Known modulating factors

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Known Feedforward/Feedback loops influencing this KER

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Domain of Applicability

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References

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  2. Guo H, Liu T, Ling F, et al. Bisphenol A in combination with TNF-alpha selectively induces Th2 cell-promoting dendritic cells in vitro with an estrogen-like activity. Cell Mol Immunol. 2010;7(3):227-34.
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  7. Nagafuchi H, Shimoyama Y, Suzuki N, et al. Preferential expression of B7.2 (CD86), but not B7.1 (CD80), on B cells induced by CD40/CD40L interaction is essential for anti-DNA autoantibody production in patients with systemic lupus erythematosus. Clin Exp Rheumatol. 2003;21(1):71-7.
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  11. Peeva, E., Venkatesh, J. and Diamond, B. (2005). Tamoxifen Blocks Estrogen-Induced B Cell Maturation but Not Survival. The Journal of Immunology 175: 1415-1423.
  12. Bynote, K. K., Hackenberg, J. M., Korach, K.S., Lubahn, D. B., Lane, P. H.and Gould, K. A. (2008). Estrogen receptor-alpha deficiency attenuates autoimmune disease in (NZB xNZW) F1 mice. Genes and Immunity. 9: 137-152.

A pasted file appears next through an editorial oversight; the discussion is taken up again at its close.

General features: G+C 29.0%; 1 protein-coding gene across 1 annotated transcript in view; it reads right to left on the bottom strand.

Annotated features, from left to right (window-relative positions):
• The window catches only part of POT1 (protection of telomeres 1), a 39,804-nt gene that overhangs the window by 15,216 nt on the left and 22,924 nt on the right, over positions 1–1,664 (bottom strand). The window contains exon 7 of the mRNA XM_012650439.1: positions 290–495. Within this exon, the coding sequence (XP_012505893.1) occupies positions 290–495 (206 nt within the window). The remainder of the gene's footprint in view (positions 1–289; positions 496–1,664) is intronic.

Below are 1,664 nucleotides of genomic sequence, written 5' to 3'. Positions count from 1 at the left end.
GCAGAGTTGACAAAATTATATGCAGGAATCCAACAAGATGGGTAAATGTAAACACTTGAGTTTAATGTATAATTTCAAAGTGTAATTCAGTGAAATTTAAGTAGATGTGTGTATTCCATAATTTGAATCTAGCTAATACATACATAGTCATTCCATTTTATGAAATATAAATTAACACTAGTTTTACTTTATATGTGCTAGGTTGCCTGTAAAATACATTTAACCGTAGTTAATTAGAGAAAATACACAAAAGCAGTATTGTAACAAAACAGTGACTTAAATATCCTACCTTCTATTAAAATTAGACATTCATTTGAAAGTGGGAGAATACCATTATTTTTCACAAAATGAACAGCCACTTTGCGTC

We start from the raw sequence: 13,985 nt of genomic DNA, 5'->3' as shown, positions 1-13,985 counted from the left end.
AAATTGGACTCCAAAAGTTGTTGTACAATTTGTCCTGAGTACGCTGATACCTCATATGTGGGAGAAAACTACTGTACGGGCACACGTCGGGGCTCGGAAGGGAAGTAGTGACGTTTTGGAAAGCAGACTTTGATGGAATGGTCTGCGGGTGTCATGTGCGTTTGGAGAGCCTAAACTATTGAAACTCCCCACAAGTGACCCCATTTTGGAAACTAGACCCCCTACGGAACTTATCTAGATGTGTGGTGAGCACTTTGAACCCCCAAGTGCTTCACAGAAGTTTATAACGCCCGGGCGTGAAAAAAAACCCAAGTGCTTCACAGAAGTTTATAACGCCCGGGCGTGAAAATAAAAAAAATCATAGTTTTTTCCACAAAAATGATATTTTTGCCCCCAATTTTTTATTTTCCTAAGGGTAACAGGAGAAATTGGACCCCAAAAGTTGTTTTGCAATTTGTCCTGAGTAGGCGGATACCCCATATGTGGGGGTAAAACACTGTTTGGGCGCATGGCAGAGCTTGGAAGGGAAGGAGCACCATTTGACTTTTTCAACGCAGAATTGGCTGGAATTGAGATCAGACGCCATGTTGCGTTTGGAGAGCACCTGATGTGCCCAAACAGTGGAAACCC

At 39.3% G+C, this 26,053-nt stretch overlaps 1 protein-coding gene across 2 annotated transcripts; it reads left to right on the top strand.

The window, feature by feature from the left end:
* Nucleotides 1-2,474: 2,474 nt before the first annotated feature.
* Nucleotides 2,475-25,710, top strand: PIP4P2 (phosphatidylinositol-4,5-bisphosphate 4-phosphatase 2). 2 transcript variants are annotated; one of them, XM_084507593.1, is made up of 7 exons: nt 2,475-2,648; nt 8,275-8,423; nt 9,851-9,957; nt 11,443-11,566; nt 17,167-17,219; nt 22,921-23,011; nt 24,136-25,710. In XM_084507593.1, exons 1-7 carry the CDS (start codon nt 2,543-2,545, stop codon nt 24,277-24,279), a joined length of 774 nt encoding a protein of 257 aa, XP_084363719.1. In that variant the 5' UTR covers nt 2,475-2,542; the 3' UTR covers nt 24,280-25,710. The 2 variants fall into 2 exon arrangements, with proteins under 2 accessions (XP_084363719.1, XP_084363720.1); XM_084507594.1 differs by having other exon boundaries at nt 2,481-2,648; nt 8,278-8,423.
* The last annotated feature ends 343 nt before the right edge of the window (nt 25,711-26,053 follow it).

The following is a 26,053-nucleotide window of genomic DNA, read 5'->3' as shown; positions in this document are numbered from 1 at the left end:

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  14. Yurino, H., Ishikawa, S., Sato, T., Akadegawa, K., Ito, T., Ueha, S., Inadera, H. and Matsushima, K. (2004). Endocrine disruptors (environmental estrogens) enhance autoantibody production by B1 cells. Toxicological Sciences 81(1): 139-147.
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  16. Yoshino S., Yamaki, K., Li, X., Sai, T., Yanagisawa, R., Takano, H., Taneda, S., Hayashi, H. and Mori, Y. (2004). Prenatal exposure to bisphenol A up-regulates immune responses, including T helper 1 and T helper 2 responses, in mice. Immunology 112: 489–495.
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  20. Korn-Lubetzki, I., Kahana, E., Cooper, G. and Abramsky, O. (1984). Activity of multiple sclerosis during pregnancy and puerperium. Annals of Neurology 16(2): 229-231.
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  22. Kamogawa, Y., Lee, H.J., Johnston, J.A., McMahon, M., O’Garra, A., and Arai, N. (1998). Cutting Edge: A conditionally active form of STAT6 can mimic certain effects of IL-4. J. Immunol. 161, 1074–1077.